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|Tarzan of the Apes||Edgar Rice Burroughs|
|Page 1 of 6||
When D'Arnot regained consciousness, he found himself lying upon a bed of soft ferns and grasses beneath a little "A" shaped shelter of boughs.
At his feet an opening looked out upon a green sward, and at a little distance beyond was the dense wall of jungle and forest.
He was very lame and sore and weak, and as full consciousness returned he felt the sharp torture of many cruel wounds and the dull aching of every bone and muscle in his body as a result of the hideous beating he had received.
Even the turning of his head caused him such excruciating agony that he lay still with closed eyes for a long time.
He tried to piece out the details of his adventure prior to the time he lost consciousness to see if they would explain his present whereabouts--he wondered if he were among friends or foes.
At length he recollected the whole hideous scene at the stake, and finally recalled the strange white figure in whose arms he had sunk into oblivion.
D'Arnot wondered what fate lay in store for him now. He could neither see nor hear any signs of life about him.
The incessant hum of the jungle--the rustling of millions of leaves--the buzz of insects--the voices of the birds and monkeys seemed blended into a strangely soothing purr, as though he lay apart, far from the myriad life whose sounds came to him only as a blurred echo.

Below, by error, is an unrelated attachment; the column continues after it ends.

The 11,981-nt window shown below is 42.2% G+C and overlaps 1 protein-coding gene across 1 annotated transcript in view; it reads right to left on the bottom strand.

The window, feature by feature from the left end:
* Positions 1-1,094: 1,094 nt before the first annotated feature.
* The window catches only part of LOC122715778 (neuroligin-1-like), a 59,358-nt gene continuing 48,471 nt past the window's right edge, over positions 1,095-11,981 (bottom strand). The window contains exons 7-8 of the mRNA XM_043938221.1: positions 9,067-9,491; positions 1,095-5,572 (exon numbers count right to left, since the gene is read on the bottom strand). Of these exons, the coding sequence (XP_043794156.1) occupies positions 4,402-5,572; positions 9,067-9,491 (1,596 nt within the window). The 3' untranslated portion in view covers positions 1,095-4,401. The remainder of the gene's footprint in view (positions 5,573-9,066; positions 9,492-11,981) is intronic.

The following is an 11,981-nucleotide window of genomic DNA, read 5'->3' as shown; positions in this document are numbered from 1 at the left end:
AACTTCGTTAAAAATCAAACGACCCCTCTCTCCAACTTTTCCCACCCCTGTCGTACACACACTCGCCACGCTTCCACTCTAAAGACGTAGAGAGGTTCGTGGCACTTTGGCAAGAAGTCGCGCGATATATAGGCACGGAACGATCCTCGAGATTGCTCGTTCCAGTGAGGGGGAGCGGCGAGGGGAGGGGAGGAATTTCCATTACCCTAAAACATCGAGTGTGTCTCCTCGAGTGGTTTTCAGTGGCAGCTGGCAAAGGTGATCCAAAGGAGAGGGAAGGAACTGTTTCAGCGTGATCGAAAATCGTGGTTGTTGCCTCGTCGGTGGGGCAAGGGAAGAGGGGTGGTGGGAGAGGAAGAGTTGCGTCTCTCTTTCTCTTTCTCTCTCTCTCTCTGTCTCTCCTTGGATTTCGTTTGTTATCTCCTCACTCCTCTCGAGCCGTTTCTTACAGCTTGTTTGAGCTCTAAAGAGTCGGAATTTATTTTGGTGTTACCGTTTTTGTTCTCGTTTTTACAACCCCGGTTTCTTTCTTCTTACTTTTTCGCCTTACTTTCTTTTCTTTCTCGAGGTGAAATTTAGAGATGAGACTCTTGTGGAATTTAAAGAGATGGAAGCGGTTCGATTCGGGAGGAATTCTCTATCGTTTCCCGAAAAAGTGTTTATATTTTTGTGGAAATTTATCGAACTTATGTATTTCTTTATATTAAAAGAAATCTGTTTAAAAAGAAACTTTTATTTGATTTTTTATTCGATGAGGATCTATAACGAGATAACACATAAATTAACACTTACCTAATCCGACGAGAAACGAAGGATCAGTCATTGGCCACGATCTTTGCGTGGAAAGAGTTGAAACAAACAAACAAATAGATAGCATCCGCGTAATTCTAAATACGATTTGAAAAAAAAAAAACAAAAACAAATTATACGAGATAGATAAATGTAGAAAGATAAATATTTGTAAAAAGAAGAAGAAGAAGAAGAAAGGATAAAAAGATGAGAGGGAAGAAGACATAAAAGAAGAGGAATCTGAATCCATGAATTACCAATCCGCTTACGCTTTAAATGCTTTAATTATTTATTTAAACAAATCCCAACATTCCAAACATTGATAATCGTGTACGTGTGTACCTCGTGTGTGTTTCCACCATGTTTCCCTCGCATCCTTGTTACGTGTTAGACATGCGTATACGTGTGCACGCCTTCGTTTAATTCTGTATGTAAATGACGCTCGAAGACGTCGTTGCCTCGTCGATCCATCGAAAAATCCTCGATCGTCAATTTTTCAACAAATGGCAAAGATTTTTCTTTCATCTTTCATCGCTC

At length he fell into a quiet slumber, nor did he awake again until afternoon.
Once more he experienced the strange sense of utter bewilderment that had marked his earlier awakening, but soon he recalled the recent past, and looking through the opening at his feet he saw the figure of a man squatting on his haunches.
The broad, muscular back was turned toward him, but, tanned though it was, D'Arnot saw that it was the back of a white man, and he thanked God.
The Frenchman called faintly. The man turned, and rising, came toward the shelter. His face was very handsome--the handsomest, thought D'Arnot, that he had ever seen.
Stooping, he crawled into the shelter beside the wounded officer, and placed a cool hand upon his forehead.
D'Arnot spoke to him in French, but the man only shook his head--sadly, it seemed to the Frenchman.
Then D'Arnot tried English, but still the man shook his head. Italian, Spanish and German brought similar discouragement.
D'Arnot knew a few words of Norwegian, Russian, Greek, and also had a smattering of the language of one of the West Coast negro tribes--the man denied them all.
After examining D'Arnot's wounds the man left the shelter and disappeared. In half an hour he was back with fruit and a hollow gourd-like vegetable filled with water.
D'Arnot drank and ate a little. He was surprised that he had no fever. Again he tried to converse with his strange nurse, but the attempt was useless.
Suddenly the man hastened from the shelter only to return a few minutes later with several pieces of bark and--wonder of wonders--a lead pencil.
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|Tarzan of the Apes
Edgar Rice Burroughs
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